Understanding IPO – Initial Public Offering

Every Investor wants to invest in an IPO. But what exactly is an IPO, how does it work. what are the pros and cons of an IPO.

Let’s try to understand it. In this post, I’d explain the IPO and clear up some misunderstandings along the way.

Mechanism Behind IPO

An initial public offering, or IPO, is the very first sale of stock issued by a company to the public. Prior to an IPO the company is considered private, with a relatively small number of shareholders made up primarily of early investors.

In IPO Promoter/Owner sell some portions of their company to public who can buy or sell share at stock exchange upon listing. This is why an IPO is also referred to as “going public.”

Why Companies go for an IPO

There are two main reasons behind it –

  • To raise capital

When a company require funds for its business, it has a option of going to financial institutions like banks for funds in form of loans. But you have to pay interest on loans. So to avoid the burden of debts promoters decide to go public to carry out their capital requirements.

In an IPO, some portion of shares held by promoters and other early investors are issues to the public which reduces the stakes of existing shareholders. So in a way IPO provides a route for early investors to sell their holding. Alternatively company can also issue new shares in the IPO. In this case the holding percentage of the existing investors adjusts according to the quantity of shares issued.

Tip – If early investors are not selling large quantity of their shares then it’s a great sign to invest in such companies.

  • To improve brand recognition of the company

Going public means company comes under the lens of regulation and it increases governance of the company. In financial world, business builds on reputation and because you are under the scrutiny of Stock Regulator it helps you to build a reputation. This Brand recognition increases the company’s exposure, prestige, and public image, which can help the company’s sales and profits. This also helps to get debt at lower interest rate and company attracts better & skilled employees.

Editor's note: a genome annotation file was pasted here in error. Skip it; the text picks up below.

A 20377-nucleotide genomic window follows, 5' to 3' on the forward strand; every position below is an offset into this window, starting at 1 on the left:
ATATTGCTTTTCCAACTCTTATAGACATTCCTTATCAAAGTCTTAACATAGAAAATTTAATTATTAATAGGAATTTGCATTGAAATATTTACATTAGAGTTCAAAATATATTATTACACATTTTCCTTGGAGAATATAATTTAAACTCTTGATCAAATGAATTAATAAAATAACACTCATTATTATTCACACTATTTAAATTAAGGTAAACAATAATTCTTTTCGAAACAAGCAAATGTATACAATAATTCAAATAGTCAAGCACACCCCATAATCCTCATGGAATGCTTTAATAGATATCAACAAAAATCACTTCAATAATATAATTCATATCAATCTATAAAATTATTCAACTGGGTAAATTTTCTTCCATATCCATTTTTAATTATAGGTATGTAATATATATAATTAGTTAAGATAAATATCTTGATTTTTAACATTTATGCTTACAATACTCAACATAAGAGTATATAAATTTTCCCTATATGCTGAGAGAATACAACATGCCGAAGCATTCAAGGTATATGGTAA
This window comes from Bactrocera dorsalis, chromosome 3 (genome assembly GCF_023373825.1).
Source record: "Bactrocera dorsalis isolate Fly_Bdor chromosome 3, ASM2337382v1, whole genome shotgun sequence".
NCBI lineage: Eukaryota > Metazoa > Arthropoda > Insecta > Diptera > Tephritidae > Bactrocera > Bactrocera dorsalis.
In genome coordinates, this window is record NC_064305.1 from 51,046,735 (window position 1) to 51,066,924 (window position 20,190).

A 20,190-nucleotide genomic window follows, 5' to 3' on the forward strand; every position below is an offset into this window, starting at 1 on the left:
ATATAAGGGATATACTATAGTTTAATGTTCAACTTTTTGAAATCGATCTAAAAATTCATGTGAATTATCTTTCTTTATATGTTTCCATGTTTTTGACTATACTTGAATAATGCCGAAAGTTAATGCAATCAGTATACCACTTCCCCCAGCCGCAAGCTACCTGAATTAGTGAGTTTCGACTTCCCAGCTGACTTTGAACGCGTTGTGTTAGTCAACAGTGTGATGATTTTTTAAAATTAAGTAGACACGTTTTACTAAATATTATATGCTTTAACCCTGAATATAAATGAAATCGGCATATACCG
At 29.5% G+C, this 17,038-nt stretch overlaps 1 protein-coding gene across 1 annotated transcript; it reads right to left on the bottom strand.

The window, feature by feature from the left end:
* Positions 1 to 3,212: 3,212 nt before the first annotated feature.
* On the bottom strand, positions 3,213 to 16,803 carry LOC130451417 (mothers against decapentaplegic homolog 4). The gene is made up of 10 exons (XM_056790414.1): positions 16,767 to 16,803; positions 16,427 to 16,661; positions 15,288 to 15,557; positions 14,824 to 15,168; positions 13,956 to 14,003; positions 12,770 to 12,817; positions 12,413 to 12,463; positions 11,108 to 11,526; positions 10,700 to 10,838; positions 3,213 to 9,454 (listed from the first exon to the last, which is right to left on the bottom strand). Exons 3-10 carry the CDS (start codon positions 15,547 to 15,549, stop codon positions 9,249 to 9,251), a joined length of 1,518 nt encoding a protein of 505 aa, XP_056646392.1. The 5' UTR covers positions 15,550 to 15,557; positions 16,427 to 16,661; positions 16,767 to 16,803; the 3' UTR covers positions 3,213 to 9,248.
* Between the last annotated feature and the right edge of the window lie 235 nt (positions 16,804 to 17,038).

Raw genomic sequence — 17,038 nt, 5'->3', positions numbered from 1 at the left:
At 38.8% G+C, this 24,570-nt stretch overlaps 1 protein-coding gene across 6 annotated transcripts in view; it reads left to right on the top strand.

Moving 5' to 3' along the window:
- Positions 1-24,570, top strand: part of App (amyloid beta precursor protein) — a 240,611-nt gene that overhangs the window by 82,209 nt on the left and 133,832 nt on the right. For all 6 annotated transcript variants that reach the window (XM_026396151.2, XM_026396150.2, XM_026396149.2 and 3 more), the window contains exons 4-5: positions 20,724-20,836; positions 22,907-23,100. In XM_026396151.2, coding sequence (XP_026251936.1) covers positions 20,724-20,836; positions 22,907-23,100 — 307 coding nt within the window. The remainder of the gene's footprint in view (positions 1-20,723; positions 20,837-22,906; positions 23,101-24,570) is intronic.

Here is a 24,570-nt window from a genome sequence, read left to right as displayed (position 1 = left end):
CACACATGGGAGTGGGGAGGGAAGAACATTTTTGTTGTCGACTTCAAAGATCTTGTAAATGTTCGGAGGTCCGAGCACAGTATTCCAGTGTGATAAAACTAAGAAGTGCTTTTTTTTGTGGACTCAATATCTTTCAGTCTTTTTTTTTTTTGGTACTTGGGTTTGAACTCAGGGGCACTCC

Public listed companies have to publish quarterly financial reports and annual reports that enhances transparency between company owners and public.


Draft Red hearing prospectus (DRHP) is one of the most important tools to analyze the IPO. A Draft Red Herring Prospectus, or offer document, is when a company that is planning to raise money from the public provides detailed information about its business operations and financials.

This includes details about its promoters, the reason for raising money, how the money will be used, risks involved with investing in the company and so on. Investors should bear in mind that it does not provide information about the price or size of the offering. 

Investors can access a company’s DRHP on various platforms — the company website, the merchant banker website, stock exchange websites or the SEBI website. Announcements are also made in newspapers in multiple languages as per the rules.

Pros & Cons of an IPO

There are several benefits of going public:

1. The firm can raise capital to finance its growth opportunities at lower rate.
2. It gains access to a public equity pool that can be tapped in the future.
3. An IPO gives venture capitalists a chance to realize a return on their investment, gives an opportunity to sell some of their shares.
4. Becoming a public company enhances the liquidity of the firm’s shares.
5. Public firms can use their shares as currency in future acquisitions.
6. The fact that a firm exposes itself to public scrutiny can be interpreted as a commitment by management to perform well.
7. The visibility that comes along with a successful IPO can increase the firm’s brand value and act as a marketing tool.

Disadvantages associated with an IPO:

1. Increases costs as going public is a costly process

2. Imposes more restrictions on management

3. Forces disclosure to the public

4. Makes former business owners lose control of decision making.

5. Sometimes cunning promoters keeps the issuing price unreasonably high

6.  Significant legal, accounting and marketing costs

7.  Increased time, effort and attention required of management for reporting

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